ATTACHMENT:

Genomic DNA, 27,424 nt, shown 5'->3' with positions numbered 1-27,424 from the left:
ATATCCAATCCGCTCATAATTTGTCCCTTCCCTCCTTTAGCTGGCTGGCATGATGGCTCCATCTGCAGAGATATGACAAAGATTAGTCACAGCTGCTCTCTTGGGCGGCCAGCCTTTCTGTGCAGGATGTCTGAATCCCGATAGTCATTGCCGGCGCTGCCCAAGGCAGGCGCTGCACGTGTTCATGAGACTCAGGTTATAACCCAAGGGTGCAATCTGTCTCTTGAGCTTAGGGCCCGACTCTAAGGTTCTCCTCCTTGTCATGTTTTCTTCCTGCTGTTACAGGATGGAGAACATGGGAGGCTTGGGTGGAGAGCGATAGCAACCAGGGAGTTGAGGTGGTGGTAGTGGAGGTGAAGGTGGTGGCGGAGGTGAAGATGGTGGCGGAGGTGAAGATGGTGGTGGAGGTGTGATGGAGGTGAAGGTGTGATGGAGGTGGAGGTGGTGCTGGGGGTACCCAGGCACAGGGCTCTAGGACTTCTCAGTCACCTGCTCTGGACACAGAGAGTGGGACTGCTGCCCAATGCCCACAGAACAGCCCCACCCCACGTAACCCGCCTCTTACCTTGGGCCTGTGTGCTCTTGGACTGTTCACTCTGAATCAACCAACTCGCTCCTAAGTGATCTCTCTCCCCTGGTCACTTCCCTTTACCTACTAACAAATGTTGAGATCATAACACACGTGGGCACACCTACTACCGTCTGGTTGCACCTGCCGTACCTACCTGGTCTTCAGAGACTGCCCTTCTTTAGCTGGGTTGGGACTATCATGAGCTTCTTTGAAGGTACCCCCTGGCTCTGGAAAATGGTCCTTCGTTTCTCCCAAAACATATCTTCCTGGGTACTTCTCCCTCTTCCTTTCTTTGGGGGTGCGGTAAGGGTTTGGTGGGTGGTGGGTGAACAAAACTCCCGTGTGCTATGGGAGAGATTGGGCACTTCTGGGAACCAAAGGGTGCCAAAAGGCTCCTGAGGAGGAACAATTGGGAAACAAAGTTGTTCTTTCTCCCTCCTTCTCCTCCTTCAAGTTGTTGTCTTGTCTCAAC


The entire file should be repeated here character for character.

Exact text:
Genomic DNA, 27,424 nt, shown 5'->3' with positions numbered 1-27,424 from the left:
ATATCCAATCCGCTCATAATTTGTCCCTTCCCTCCTTTAGCTGGCTGGCATGATGGCTCCATCTGCAGAGATATGACAAAGATTAGTCACAGCTGCTCTCTTGGGCGGCCAGCCTTTCTGTGCAGGATGTCTGAATCCCGATAGTCATTGCCGGCGCTGCCCAAGGCAGGCGCTGCACGTGTTCATGAGACTCAGGTTATAACCCAAGGGTGCAATCTGTCTCTTGAGCTTAGGGCCCGACTCTAAGGTTCTCCTCCTTGTCATGTTTTCTTCCTGCTGTTACAGGATGGAGAACATGGGAGGCTTGGGTGGAGAGCGATAGCAACCAGGGAGTTGAGGTGGTGGTAGTGGAGGTGAAGGTGGTGGCGGAGGTGAAGATGGTGGCGGAGGTGAAGATGGTGGTGGAGGTGTGATGGAGGTGAAGGTGTGATGGAGGTGGAGGTGGTGCTGGGGGTACCCAGGCACAGGGCTCTAGGACTTCTCAGTCACCTGCTCTGGACACAGAGAGTGGGACTGCTGCCCAATGCCCACAGAACAGCCCCACCCCACGTAACCCGCCTCTTACCTTGGGCCTGTGTGCTCTTGGACTGTTCACTCTGAATCAACCAACTCGCTCCTAAGTGATCTCTCTCCCCTGGTCACTTCCCTTTACCTACTAACAAATGTTGAGATCATAACACACGTGGGCACACCTACTACCGTCTGGTTGCACCTGCCGTACCTACCTGGTCTTCAGAGACTGCCCTTCTTTAGCTGGGTTGGGACTATCATGAGCTTCTTTGAAGGTACCCCCTGGCTCTGGAAAATGGTCCTTCGTTTCTCCCAAAACATATCTTCCTGGGTACTTCTCCCTCTTCCTTTCTTTGGGGGTGCGGTAAGGGTTTGGTGGGTGGTGGGTGAACAAAACTCCCGTGTGCTATGGGAGAGATTGGGCACTTCTGGGAACCAAAGGGTGCCAAAAGGCTCCTGAGGAGGAACAATTGGGAAACAAAGTTGTTCTTTCTCCCTCCTTCTCCTCCTTCAAGTTGTTGTCTTGTCTCAAC